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Gypsy Moths

Gypsy Moth Control

A member of the order Lepidoptera, the North American and European Gypsy Moth (Lymantria dispar) is one of the most destructive hardwood tree pests in the Eastern United States. Introduced in Massachusetts in the mid-1800's to create a silkworm industry in the United States, Gypsy Moths became a pest in the region within a decade of introduction. The damage caused by the larvae devastated trees in the northeast and some accounts recalled the caterpillars "raining down" on residents in towns as they drifted in the wind. The spread of Gypsy Moths is naturally slow, but accidental transportation of the eggs has resulted in numerous isolated regions where Gypsy Moths are prevalent. One way to help slow their spread is to buy locally sourced firewood (within 50 miles of cutting is preferred).

Life Cycle & Identification:

Gypsy Moth eggs are laid in clusters of 500 to 1,000 eggs during the adult mating season (mid-July through August) and are distributed throughout a felt-like mat of hair that is light tan in color. The egg clusters are usually 3/4 to 1 ½ inches in length and are often found attached to tree trunks and branches that provide shelter. Since the eggs overwinter, mortality rates vary depending on what part of the tree they are laid and climatic factors such as temperature and precipitation.

Gypsy Moth caterpillars emerge from eggs during late spring (usually late April) and measure roughly 1/4 inch long and are dark brown to black in color. After they emerge they spin silk and drop from branches and leaves to disperse as the wind blows. The caterpillars destroy vast amounts of foliage as they feed, preferring leaves of deciduous hardwood trees; however, Gypsy Moth caterpillars will move to other hardwood trees when competition for food grows. The caterpillars typically molt five and six times for males and females respectively and reach 2 ½ inches in length with dark brown to black coloration. The distinguishing traits of gypsy moth caterpillars when compared to other species are the five pairs of blue spots near the head and six pairs of red spots towards the tail. After molting, the caterpillars must pupate to reach adulthood.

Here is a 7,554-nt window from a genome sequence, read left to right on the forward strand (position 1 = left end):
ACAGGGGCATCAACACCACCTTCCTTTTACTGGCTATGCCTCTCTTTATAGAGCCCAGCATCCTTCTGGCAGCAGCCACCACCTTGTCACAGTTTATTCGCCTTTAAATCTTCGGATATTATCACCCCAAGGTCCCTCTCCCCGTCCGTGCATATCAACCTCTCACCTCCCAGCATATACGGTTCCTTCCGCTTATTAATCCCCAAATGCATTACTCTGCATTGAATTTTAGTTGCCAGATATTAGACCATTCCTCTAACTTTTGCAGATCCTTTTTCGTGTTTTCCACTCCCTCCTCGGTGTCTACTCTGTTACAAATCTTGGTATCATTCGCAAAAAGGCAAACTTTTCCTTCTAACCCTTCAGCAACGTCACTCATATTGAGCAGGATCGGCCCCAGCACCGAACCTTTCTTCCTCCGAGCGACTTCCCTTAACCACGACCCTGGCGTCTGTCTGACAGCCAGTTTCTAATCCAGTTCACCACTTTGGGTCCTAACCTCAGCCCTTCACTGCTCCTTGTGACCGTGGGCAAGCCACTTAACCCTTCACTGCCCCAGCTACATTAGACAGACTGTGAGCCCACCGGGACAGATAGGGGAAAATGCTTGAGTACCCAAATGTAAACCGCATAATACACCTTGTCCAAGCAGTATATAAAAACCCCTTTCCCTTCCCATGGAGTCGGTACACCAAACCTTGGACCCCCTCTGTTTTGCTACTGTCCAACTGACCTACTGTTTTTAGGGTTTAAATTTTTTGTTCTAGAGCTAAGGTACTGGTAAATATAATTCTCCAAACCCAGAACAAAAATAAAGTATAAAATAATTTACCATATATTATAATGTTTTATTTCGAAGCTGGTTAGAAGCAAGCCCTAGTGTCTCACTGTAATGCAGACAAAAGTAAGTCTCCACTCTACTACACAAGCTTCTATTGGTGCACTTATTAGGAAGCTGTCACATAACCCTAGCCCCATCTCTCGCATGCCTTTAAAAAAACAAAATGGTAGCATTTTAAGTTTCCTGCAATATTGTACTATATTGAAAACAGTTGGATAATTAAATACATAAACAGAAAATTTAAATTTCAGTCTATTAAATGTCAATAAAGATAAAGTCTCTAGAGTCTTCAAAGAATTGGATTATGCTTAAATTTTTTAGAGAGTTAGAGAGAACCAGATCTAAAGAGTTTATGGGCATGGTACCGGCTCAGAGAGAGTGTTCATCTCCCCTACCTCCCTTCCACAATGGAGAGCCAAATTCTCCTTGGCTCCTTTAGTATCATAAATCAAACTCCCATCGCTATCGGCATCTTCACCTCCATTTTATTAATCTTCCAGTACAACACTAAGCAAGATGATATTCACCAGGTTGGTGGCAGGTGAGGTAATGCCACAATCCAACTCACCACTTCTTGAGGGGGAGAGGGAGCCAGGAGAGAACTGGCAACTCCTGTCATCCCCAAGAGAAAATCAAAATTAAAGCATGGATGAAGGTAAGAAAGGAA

Both male and female Gypsy Moths appear in mid-summer and are easily distinguished from one another with the males brownish-gray in color while the females being slightly larger in size and white in color with scattered, black markings. Early identification is key to any integrated pest management control of Gypsy Moths.

Controlling Gypsy Moths:

  • Early identification is imperative for successful control of Gypsy Moths. Trapping helps identify the moths and monitor their spread to new regions. Gypsy Moth Traps are specific in shape and require that a pheromone be used as an attractant.
  • Physical controls like sharp blasts of water and physical wiping of the egg masses can be used to remove them. Tree banding after eggs have hatched reduces Gypsy Moth caterpillar's ability to reach foliage and can drastically reduce damage symptoms. This is done by wrapping either burlap folded over itself or tape with adhesive applied around the tree trunk
  • Introduce Trichogramma Wasps as moth egg parasites early in the spring to help reduce egg populations. This can be effective to reduce the number of damaging caterpillars hatching, but should not be relied upon for full control.
  • Spray Horticultural or Dormant Oils onto egg masses where visible in the fall and winter to reduce hatch rates during the following season.
  • Maintain proper watering and feeding schedules for target trees to boost the trees' resistance to pests and reduce the number of eggs being laid.
  • Insecticidal sprays containing Bacillus thuringiensis kurstaki (Btk) can be used to help control the caterpillars as they feed. Btk sprays are most effective against young caterpillars as older ones tend to be more resistant to the bacillus.
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